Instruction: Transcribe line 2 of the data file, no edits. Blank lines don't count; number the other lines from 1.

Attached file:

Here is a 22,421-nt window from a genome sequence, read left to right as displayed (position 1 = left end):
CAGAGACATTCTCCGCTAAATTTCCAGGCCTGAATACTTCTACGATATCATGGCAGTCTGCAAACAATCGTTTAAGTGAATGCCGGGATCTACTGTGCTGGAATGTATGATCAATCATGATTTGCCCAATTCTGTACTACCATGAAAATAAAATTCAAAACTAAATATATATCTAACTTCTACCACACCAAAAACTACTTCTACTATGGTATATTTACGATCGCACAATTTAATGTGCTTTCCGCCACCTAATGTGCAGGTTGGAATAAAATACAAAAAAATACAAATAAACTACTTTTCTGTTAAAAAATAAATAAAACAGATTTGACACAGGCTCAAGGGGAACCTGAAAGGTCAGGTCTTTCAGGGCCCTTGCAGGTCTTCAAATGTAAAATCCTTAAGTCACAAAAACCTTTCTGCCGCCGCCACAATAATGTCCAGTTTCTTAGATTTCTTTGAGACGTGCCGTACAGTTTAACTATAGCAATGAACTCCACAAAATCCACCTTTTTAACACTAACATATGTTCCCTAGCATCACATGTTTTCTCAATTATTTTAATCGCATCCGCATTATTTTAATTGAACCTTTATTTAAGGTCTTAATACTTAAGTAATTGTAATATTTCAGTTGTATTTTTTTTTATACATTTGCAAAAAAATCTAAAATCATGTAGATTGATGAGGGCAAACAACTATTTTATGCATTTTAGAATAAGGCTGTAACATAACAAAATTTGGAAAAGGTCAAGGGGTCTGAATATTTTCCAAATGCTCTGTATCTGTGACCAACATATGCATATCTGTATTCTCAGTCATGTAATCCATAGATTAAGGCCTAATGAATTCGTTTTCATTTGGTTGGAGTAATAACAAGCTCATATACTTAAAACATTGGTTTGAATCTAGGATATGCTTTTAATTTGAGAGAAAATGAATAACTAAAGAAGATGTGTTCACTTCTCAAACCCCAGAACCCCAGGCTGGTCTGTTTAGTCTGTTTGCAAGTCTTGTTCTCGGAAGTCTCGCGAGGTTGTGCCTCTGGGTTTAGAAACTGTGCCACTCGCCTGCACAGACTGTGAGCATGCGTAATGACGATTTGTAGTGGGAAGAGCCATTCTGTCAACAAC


CAGAGACATTCTCCGCTAAATTTCCAGGCCTGAATACTTCTACGATATCATGGCAGTCTGCAAACAATCGTTTAAGTGAATGCCGGGATCTACTGTGCTGGAATGTATGATCAATCATGATTTGCCCAATTCTGTACTACCATGAAAATAAAATTCAAAACTAAATATATATCTAACTTCTACCACACCAAAAACTACTTCTACTATGGTATATTTACGATCGCACAATTTAATGTGCTTTCCGCCACCTAATGTGCAGGTTGGAATAAAATACAAAAAAATACAAATAAACTACTTTTCTGTTAAAAAATAAATAAAACAGATTTGACACAGGCTCAAGGGGAACCTGAAAGGTCAGGTCTTTCAGGGCCCTTGCAGGTCTTCAAATGTAAAATCCTTAAGTCACAAAAACCTTTCTGCCGCCGCCACAATAATGTCCAGTTTCTTAGATTTCTTTGAGACGTGCCGTACAGTTTAACTATAGCAATGAACTCCACAAAATCCACCTTTTTAACACTAACATATGTTCCCTAGCATCACATGTTTTCTCAATTATTTTAATCGCATCCGCATTATTTTAATTGAACCTTTATTTAAGGTCTTAATACTTAAGTAATTGTAATATTTCAGTTGTATTTTTTTTTATACATTTGCAAAAAAATCTAAAATCATGTAGATTGATGAGGGCAAACAACTATTTTATGCATTTTAGAATAAGGCTGTAACATAACAAAATTTGGAAAAGGTCAAGGGGTCTGAATATTTTCCAAATGCTCTGTATCTGTGACCAACATATGCATATCTGTATTCTCAGTCATGTAATCCATAGATTAAGGCCTAATGAATTCGTTTTCATTTGGTTGGAGTAATAACAAGCTCATATACTTAAAACATTGGTTTGAATCTAGGATATGCTTTTAATTTGAGAGAAAATGAATAACTAAAGAAGATGTGTTCACTTCTCAAACCCCAGAACCCCAGGCTGGTCTGTTTAGTCTGTTTGCAAGTCTTGTTCTCGGAAGTCTCGCGAGGTTGTGCCTCTGGGTTTAGAAACTGTGCCACTCGCCTGCACAGACTGTGAGCATGCGTAATGACGATTTGTAGTGGGAAGAGCCATTCTGTCAACAAC